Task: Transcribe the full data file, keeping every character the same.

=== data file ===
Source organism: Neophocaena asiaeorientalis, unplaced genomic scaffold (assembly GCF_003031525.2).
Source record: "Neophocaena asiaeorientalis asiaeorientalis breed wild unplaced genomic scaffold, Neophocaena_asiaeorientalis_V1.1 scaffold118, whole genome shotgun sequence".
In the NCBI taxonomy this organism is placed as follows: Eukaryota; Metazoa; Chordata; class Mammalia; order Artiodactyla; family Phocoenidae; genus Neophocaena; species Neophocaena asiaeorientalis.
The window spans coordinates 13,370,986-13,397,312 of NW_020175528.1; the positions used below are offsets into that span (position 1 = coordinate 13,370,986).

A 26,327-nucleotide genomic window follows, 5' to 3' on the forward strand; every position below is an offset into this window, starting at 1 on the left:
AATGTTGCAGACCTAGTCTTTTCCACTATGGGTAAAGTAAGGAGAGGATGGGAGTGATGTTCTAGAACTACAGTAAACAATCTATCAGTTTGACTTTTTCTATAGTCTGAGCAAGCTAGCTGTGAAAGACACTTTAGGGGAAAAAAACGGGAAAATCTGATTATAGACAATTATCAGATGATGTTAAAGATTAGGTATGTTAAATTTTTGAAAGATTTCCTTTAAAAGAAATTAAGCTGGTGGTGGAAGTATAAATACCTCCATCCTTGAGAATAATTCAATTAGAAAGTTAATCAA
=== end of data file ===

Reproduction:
Source organism: Neophocaena asiaeorientalis, unplaced genomic scaffold (assembly GCF_003031525.2).
Source record: "Neophocaena asiaeorientalis asiaeorientalis breed wild unplaced genomic scaffold, Neophocaena_asiaeorientalis_V1.1 scaffold118, whole genome shotgun sequence".
In the NCBI taxonomy this organism is placed as follows: Eukaryota; Metazoa; Chordata; class Mammalia; order Artiodactyla; family Phocoenidae; genus Neophocaena; species Neophocaena asiaeorientalis.
The window spans coordinates 13,370,986-13,397,312 of NW_020175528.1; the positions used below are offsets into that span (position 1 = coordinate 13,370,986).

A 26,327-nucleotide genomic window follows, 5' to 3' on the forward strand; every position below is an offset into this window, starting at 1 on the left:
AATGTTGCAGACCTAGTCTTTTCCACTATGGGTAAAGTAAGGAGAGGATGGGAGTGATGTTCTAGAACTACAGTAAACAATCTATCAGTTTGACTTTTTCTATAGTCTGAGCAAGCTAGCTGTGAAAGACACTTTAGGGGAAAAAAACGGGAAAATCTGATTATAGACAATTATCAGATGATGTTAAAGATTAGGTATGTTAAATTTTTGAAAGATTTCCTTTAAAAGAAATTAAGCTGGTGGTGGAAGTATAAATACCTCCATCCTTGAGAATAATTCAATTAGAAAGTTAATCAA